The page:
The Sacro Bosco ("Sacred Grove"), colloquially called Park of the Monsters (Parco dei Mostri in Italian), also named Garden of Bomarzo, is a Mannerist monumental complex located in Bomarzo, in the province of Viterbo, in northern Lazio, Italy.
The garden was created during the 16th century. The design is attributed to Pirro Ligorio, and the sculptures to Simone Moschino. Situated in a wooded valley bottom beneath the castle of Orsini, it is populated by grotesque sculptures and small buildings located among the natural vegetation.
The park's name stems from the many larger-than-life sculptures, some sculpted in the bedrock, which populate this predominantly barren landscape. It was commissioned by Pier Francesco Orsini, called Vicino, a 16th-century condottiero, and patron of the arts, greatly devoted to his wife Giulia Farnese (not to be confused with her maternal great-aunt Giulia Farnese, the mistress of Pope Alexander VI). When Orsini's wife died, he created the gardens to cope with his grief.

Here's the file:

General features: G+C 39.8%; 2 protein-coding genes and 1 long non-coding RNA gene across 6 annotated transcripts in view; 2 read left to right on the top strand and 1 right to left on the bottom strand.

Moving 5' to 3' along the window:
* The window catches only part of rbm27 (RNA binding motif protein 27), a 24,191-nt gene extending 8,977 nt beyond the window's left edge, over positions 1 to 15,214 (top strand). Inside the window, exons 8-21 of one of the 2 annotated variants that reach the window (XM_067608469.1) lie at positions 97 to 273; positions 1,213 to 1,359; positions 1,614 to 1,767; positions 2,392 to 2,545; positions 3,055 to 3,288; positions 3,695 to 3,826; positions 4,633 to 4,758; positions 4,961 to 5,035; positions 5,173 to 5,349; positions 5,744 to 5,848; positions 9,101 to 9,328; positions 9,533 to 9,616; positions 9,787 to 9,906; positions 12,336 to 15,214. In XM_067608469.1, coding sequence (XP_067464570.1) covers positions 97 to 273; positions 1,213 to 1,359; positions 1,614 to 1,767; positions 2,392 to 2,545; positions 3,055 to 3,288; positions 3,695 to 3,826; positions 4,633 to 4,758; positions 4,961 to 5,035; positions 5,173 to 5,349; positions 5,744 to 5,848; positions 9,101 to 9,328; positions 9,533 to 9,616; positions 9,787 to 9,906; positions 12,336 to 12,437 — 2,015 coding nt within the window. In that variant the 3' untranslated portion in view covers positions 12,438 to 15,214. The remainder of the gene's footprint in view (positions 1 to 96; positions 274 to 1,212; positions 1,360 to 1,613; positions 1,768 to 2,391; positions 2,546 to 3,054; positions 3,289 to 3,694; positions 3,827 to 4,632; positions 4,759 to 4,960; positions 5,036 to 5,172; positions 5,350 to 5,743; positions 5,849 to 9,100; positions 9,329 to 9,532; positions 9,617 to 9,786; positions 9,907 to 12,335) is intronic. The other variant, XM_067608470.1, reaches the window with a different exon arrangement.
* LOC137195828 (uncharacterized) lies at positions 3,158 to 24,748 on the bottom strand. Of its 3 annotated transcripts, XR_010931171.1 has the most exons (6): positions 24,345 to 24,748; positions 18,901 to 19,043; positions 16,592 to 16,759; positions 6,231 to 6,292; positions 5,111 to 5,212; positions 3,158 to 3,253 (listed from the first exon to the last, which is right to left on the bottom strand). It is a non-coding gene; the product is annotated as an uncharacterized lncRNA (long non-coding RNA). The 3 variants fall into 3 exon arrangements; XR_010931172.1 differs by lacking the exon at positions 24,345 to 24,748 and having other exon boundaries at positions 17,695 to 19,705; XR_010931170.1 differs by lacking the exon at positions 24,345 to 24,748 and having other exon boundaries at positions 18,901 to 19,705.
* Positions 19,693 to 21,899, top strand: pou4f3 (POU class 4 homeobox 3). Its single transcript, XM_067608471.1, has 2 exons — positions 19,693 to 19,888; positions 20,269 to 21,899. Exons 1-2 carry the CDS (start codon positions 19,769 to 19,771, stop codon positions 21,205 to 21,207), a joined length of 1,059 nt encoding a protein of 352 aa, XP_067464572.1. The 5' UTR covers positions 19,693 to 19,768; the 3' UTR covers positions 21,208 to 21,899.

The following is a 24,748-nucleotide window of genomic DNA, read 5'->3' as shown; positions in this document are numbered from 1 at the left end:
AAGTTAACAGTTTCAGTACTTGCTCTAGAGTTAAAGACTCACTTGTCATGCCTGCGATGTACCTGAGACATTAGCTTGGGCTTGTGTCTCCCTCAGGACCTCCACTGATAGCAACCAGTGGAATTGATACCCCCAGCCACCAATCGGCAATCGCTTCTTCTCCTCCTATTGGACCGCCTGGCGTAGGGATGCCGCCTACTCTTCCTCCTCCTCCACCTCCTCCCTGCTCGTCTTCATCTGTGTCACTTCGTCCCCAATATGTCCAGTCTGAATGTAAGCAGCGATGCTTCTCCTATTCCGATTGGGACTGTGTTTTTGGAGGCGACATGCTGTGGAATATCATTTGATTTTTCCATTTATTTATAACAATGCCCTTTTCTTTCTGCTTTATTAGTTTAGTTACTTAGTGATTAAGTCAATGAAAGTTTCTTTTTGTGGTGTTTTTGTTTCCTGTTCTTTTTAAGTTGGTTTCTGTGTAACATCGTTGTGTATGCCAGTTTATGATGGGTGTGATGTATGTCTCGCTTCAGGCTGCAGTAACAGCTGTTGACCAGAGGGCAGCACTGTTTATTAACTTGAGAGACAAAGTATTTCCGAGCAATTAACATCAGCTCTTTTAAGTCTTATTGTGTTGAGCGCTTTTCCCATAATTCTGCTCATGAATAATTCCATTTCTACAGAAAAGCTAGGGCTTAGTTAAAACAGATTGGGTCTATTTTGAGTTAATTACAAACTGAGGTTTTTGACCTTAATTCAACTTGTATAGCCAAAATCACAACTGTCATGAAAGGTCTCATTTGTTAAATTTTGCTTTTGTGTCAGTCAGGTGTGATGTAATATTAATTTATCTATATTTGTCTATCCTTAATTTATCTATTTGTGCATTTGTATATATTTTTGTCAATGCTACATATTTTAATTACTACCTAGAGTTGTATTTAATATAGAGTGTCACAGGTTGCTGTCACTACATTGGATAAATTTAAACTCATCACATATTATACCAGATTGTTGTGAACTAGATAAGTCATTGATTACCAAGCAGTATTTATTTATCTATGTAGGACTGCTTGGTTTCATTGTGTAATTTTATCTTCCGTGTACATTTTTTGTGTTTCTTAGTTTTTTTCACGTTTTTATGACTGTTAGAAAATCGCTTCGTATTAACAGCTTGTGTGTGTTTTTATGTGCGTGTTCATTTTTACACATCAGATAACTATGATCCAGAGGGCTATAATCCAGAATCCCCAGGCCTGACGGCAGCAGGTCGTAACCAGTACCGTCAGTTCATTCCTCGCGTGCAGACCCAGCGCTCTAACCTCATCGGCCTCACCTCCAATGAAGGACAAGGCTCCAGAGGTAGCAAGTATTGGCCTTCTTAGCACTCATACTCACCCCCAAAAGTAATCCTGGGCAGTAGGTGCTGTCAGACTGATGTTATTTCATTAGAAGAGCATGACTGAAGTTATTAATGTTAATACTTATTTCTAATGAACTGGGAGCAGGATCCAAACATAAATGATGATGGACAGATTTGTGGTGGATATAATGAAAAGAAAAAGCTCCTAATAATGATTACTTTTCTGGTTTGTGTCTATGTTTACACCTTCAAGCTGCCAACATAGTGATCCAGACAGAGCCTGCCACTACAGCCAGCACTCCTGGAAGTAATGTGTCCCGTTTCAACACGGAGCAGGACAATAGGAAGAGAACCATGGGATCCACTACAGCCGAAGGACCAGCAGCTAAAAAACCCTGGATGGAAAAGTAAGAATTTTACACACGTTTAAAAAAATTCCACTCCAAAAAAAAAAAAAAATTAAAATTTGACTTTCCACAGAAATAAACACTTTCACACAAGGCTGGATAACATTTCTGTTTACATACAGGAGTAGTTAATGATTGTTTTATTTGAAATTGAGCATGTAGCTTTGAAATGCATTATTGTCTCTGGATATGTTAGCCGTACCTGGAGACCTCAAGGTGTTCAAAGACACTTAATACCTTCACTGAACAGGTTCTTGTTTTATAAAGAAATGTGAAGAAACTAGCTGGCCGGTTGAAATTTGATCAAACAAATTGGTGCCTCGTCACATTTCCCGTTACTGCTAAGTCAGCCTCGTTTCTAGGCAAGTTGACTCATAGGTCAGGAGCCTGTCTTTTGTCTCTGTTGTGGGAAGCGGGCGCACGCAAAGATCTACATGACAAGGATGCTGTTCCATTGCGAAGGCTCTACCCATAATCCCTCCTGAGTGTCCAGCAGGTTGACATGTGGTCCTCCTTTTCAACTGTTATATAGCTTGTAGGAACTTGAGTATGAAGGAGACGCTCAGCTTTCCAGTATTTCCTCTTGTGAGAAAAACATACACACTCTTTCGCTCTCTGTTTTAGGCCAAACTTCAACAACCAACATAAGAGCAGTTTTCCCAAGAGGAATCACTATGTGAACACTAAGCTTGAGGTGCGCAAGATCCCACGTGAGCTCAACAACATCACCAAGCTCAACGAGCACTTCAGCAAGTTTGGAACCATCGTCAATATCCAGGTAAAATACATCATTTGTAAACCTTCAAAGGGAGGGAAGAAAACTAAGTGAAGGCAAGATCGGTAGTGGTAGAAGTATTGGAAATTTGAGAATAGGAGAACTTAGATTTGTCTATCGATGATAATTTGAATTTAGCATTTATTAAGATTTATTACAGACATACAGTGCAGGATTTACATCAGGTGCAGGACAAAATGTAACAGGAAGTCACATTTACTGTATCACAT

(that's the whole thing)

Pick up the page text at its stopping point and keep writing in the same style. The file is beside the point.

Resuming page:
During the 19th century, and deep into the 20th, the garden became overgrown and neglected, but after the Spanish painter Salvador Dalí made a short movie about the park and completed a painting actually based on the park in the 1950s, the Bettini family implemented a restoration program which lasted throughout the 1970s. Today, the garden, which remains private property, is a major tourist attraction.